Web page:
In general, as you shoot a movie, the performances come to exhibit a convincing relationship at the final stages of a production lasting many days. This is natural because [the actors] have been acting together the whole time, so if that’s the case I wanted to begin the production after that relationship had been established at the very onset. Without fail, I make an effort to build those relationships prior to filming. For the two daughters, and also Watanabe-san, on top of rehearsals I had them exchange emails each day and communicate with one another. As such, from the beginning of production they had developed a close relationship to some extent. As filming progressed they got along too well and on the day of their quarrel scene, from morning, I forbade them from talking to one another and kept them apart. I had to go to that degree. That’s how strong their relationship grew day after day. Because I could see enough of a sisterly bond between them just as they were, I don’t think they had suggested any ideas themselves.

How significant is the SKIP City International D-Cinema Festival to Capturing Dad, particularly the impact of being chosen for the SKIP City D-Cinema Project after winning awards there?

I think of SKIP City as the initiator of my filmmaking career. They discovered me and introduced me to the world. Prior to winning the awards, I discussed a theatrical release with a distribution company and was turned down. So, if it wasn’t for the D-Cinema Project it’s possible there wouldn’t have been a theatrical release. By getting released, it reached people, the industry came to know of my existence, and the next opportunity came around. A producer who saw Capturing Dad called on me to make a movie together from an original script. That is how Her Love Boils Bathwater was born.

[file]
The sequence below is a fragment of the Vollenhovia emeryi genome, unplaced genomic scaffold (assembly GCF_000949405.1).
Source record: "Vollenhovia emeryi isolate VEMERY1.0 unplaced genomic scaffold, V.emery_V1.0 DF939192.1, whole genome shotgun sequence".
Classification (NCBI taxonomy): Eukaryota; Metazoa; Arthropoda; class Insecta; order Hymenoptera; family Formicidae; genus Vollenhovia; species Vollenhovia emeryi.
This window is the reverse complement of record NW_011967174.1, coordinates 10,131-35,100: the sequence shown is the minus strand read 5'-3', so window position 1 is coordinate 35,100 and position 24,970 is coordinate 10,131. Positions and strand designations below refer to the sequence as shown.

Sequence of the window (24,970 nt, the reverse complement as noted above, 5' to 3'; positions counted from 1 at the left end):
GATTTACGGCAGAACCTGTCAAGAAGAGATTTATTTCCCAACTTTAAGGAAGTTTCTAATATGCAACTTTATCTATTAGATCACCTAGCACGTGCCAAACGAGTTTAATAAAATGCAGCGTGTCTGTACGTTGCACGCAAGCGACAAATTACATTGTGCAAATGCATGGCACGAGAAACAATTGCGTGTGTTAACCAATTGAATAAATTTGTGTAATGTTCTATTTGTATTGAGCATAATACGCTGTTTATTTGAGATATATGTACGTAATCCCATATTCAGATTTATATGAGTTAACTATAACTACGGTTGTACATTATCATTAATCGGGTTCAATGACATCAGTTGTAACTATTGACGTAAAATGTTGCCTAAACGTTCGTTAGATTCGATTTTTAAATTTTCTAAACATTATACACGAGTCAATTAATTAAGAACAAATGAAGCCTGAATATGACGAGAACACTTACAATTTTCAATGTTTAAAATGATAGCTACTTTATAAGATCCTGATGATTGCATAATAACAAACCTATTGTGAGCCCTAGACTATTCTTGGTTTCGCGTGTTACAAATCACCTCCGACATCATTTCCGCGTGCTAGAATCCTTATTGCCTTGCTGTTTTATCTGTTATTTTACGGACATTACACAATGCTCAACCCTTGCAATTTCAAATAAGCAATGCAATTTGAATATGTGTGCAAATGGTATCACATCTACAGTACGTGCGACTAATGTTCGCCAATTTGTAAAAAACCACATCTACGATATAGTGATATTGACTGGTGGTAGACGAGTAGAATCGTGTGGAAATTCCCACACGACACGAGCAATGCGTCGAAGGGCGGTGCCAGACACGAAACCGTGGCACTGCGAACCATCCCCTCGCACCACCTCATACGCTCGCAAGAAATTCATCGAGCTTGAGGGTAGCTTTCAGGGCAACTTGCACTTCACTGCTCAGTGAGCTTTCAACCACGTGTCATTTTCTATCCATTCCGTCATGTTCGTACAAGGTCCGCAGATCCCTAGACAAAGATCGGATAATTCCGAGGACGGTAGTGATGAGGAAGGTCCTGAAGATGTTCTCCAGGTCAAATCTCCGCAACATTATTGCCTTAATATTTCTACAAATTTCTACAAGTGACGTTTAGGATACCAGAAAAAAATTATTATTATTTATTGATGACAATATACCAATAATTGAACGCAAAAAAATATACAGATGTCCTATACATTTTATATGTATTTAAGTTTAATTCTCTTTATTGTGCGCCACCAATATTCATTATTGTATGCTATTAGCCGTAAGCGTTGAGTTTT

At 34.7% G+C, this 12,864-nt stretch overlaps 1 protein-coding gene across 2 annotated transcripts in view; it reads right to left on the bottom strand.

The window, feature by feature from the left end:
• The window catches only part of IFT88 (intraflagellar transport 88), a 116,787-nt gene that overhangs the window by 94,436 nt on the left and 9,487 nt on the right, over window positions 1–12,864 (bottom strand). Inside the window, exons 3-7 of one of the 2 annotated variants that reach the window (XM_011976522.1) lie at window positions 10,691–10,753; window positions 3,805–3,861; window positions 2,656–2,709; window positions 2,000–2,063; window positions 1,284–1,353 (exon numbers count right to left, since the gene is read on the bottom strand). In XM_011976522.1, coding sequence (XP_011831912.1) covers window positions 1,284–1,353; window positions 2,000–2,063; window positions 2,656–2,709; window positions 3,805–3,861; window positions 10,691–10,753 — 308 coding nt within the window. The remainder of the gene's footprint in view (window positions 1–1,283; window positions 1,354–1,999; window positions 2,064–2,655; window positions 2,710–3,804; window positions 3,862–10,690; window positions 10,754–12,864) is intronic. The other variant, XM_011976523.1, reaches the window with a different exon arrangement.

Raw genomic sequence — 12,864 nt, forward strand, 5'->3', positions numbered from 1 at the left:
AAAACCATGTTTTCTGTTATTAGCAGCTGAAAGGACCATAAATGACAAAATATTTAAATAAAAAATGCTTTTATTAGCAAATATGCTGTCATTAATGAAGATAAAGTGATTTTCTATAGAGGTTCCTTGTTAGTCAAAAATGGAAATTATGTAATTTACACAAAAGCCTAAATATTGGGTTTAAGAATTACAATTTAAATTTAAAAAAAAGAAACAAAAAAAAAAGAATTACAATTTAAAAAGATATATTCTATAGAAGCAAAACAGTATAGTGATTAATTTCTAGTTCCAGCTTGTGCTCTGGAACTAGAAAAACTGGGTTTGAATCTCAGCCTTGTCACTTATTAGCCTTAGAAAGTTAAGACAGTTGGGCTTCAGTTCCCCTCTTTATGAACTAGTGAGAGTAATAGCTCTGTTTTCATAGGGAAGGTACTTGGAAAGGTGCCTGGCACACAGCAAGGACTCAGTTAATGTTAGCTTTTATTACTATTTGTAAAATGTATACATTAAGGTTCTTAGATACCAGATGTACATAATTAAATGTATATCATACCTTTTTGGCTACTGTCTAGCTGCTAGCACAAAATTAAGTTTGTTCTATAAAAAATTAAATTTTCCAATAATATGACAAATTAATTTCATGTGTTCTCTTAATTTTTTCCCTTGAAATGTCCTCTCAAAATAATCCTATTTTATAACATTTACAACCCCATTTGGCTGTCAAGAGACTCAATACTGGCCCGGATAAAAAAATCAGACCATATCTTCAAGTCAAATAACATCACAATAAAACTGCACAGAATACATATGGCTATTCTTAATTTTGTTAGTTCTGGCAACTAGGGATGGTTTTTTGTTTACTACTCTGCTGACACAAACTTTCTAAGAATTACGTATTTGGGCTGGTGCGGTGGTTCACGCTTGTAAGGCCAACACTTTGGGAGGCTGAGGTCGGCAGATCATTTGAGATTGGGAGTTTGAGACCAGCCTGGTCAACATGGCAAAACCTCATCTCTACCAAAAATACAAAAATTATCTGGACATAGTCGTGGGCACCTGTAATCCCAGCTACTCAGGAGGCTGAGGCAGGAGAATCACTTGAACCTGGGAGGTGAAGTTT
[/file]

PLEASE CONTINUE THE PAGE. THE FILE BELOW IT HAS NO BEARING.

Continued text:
What did you learn from your experiences going to foreign film festivals as the movie began to attract attention abroad, both for yourself as a filmmaker and the Japanese industry as a whole?

Take for example Ueda Shinichiro’s One Cut of the Dead. The reason this movie connected with people abroad is something directors and producers need to think about. Capturing Dad going to (foreign) festivals and its success abroad gave me that experience and insight.